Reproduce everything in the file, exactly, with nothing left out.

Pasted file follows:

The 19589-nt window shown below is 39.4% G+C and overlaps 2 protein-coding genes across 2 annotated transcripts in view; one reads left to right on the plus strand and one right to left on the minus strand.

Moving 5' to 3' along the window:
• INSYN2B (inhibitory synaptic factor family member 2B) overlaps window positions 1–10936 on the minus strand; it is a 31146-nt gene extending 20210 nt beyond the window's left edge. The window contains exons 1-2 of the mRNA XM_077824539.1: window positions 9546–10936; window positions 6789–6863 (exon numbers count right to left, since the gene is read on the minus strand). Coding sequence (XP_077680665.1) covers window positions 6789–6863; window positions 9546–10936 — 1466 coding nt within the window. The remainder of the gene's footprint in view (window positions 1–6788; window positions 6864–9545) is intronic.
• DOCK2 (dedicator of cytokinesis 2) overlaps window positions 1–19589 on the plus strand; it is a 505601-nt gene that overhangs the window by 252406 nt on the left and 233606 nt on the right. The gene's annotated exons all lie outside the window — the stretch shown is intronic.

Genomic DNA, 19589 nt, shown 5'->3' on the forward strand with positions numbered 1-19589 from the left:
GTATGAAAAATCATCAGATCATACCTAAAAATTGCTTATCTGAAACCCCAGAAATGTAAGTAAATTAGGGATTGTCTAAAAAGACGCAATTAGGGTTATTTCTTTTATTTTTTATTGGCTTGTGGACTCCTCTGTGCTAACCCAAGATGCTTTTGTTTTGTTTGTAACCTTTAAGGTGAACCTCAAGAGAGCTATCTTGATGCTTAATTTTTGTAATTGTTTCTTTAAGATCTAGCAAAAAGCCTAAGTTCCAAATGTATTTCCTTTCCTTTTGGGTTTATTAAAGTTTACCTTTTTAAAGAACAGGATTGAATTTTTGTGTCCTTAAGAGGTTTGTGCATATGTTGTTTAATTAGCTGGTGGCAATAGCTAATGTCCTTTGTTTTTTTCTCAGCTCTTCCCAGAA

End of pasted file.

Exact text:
The 19589-nt window shown below is 39.4% G+C and overlaps 2 protein-coding genes across 2 annotated transcripts in view; one reads left to right on the plus strand and one right to left on the minus strand.

Moving 5' to 3' along the window:
• INSYN2B (inhibitory synaptic factor family member 2B) overlaps window positions 1–10936 on the minus strand; it is a 31146-nt gene extending 20210 nt beyond the window's left edge. The window contains exons 1-2 of the mRNA XM_077824539.1: window positions 9546–10936; window positions 6789–6863 (exon numbers count right to left, since the gene is read on the minus strand). Coding sequence (XP_077680665.1) covers window positions 6789–6863; window positions 9546–10936 — 1466 coding nt within the window. The remainder of the gene's footprint in view (window positions 1–6788; window positions 6864–9545) is intronic.
• DOCK2 (dedicator of cytokinesis 2) overlaps window positions 1–19589 on the plus strand; it is a 505601-nt gene that overhangs the window by 252406 nt on the left and 233606 nt on the right. The gene's annotated exons all lie outside the window — the stretch shown is intronic.

Genomic DNA, 19589 nt, shown 5'->3' on the forward strand with positions numbered 1-19589 from the left:
GTATGAAAAATCATCAGATCATACCTAAAAATTGCTTATCTGAAACCCCAGAAATGTAAGTAAATTAGGGATTGTCTAAAAAGACGCAATTAGGGTTATTTCTTTTATTTTTTATTGGCTTGTGGACTCCTCTGTGCTAACCCAAGATGCTTTTGTTTTGTTTGTAACCTTTAAGGTGAACCTCAAGAGAGCTATCTTGATGCTTAATTTTTGTAATTGTTTCTTTAAGATCTAGCAAAAAGCCTAAGTTCCAAATGTATTTCCTTTCCTTTTGGGTTTATTAAAGTTTACCTTTTTAAAGAACAGGATTGAATTTTTGTGTCCTTAAGAGGTTTGTGCATATGTTGTTTAATTAGCTGGTGGCAATAGCTAATGTCCTTTGTTTTTTTCTCAGCTCTTCCCAGAA